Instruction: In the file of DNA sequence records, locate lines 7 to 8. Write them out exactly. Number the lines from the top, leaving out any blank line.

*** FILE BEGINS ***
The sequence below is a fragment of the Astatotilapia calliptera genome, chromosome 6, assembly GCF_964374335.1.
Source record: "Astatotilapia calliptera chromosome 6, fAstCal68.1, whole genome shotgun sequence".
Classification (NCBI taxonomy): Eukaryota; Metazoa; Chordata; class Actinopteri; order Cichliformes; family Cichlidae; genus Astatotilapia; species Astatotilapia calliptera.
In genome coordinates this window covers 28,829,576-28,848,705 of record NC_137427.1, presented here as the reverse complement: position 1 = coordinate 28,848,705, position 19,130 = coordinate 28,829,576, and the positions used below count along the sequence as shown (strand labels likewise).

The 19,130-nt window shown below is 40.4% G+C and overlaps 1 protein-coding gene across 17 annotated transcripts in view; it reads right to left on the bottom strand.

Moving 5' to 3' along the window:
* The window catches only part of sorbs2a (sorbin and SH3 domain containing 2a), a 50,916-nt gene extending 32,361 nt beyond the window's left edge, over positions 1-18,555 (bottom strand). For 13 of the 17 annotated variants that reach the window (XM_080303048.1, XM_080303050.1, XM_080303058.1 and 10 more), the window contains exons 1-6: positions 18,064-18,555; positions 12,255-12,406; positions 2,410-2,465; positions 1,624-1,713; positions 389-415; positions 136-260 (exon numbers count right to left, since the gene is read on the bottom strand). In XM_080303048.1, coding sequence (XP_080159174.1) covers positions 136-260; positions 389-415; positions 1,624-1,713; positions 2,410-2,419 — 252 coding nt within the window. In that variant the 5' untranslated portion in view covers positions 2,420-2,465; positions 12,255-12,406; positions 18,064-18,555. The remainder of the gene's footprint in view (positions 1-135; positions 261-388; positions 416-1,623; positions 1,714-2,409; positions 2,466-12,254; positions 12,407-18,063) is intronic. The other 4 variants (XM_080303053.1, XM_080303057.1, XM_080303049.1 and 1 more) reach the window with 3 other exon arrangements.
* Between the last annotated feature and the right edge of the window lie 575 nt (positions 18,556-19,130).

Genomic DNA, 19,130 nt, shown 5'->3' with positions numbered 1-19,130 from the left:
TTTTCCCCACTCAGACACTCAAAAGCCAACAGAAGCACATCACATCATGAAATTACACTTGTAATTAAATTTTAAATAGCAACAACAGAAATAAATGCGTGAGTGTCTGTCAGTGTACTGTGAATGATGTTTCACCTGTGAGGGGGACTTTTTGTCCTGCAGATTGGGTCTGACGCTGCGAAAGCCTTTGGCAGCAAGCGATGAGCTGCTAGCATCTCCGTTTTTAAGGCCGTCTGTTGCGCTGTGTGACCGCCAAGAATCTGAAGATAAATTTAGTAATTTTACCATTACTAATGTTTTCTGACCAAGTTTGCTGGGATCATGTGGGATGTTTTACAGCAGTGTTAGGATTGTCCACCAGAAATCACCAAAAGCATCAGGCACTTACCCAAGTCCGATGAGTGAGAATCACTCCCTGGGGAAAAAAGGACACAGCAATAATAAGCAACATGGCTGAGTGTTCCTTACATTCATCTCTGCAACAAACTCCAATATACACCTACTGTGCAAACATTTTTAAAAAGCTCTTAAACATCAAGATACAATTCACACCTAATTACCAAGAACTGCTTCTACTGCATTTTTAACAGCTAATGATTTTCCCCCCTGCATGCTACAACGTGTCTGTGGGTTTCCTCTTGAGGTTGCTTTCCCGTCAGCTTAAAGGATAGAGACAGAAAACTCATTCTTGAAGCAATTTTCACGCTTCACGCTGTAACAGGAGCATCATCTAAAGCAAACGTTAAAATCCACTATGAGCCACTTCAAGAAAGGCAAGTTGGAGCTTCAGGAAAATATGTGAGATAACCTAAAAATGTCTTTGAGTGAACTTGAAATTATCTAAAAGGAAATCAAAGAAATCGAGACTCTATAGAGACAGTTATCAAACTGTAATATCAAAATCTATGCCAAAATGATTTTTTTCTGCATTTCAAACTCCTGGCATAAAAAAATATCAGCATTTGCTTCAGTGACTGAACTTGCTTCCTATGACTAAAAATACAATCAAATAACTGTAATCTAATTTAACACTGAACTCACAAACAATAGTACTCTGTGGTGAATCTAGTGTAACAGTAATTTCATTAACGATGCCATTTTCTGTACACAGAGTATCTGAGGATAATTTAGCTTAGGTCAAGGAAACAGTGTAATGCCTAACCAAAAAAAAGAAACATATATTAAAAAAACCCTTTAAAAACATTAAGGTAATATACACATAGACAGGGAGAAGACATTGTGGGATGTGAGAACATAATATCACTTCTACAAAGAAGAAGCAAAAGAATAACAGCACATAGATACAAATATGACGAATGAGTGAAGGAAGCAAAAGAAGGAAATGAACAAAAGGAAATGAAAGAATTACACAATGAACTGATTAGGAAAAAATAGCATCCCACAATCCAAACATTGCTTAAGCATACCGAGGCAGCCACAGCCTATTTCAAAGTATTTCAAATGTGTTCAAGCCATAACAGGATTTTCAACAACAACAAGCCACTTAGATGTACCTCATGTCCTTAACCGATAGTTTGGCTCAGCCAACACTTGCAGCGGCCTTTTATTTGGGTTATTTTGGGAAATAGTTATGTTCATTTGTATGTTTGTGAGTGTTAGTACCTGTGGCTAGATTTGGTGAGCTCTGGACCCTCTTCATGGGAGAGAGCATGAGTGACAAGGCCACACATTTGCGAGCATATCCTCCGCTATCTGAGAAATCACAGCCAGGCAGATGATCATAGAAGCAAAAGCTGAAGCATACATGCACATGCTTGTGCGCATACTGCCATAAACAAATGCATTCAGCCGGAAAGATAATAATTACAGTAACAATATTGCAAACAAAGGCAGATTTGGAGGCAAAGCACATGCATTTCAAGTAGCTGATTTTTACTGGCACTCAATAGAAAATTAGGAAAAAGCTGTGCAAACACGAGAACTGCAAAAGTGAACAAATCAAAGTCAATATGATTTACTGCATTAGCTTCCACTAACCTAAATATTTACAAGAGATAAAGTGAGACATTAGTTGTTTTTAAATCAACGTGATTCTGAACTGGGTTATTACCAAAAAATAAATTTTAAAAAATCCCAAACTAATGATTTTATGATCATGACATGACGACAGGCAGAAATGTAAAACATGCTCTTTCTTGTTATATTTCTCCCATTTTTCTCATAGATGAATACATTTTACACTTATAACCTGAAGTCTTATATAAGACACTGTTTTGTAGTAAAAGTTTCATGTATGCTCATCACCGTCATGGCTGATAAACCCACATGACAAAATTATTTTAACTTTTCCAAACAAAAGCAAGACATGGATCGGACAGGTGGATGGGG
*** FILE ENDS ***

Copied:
* The window catches only part of sorbs2a (sorbin and SH3 domain containing 2a), a 50,916-nt gene extending 32,361 nt beyond the window's left edge, over positions 1-18,555 (bottom strand). For 13 of the 17 annotated variants that reach the window (XM_080303048.1, XM_080303050.1, XM_080303058.1 and 10 more), the window contains exons 1-6: positions 18,064-18,555; positions 12,255-12,406; positions 2,410-2,465; positions 1,624-1,713; positions 389-415; positions 136-260 (exon numbers count right to left, since the gene is read on the bottom strand). In XM_080303048.1, coding sequence (XP_080159174.1) covers positions 136-260; positions 389-415; positions 1,624-1,713; positions 2,410-2,419 — 252 coding nt within the window. In that variant the 5' untranslated portion in view covers positions 2,420-2,465; positions 12,255-12,406; positions 18,064-18,555. The remainder of the gene's footprint in view (positions 1-135; positions 261-388; positions 416-1,623; positions 1,714-2,409; positions 2,466-12,254; positions 12,407-18,063) is intronic. The other 4 variants (XM_080303053.1, XM_080303057.1, XM_080303049.1 and 1 more) reach the window with 3 other exon arrangements.
* Between the last annotated feature and the right edge of the window lie 575 nt (positions 18,556-19,130).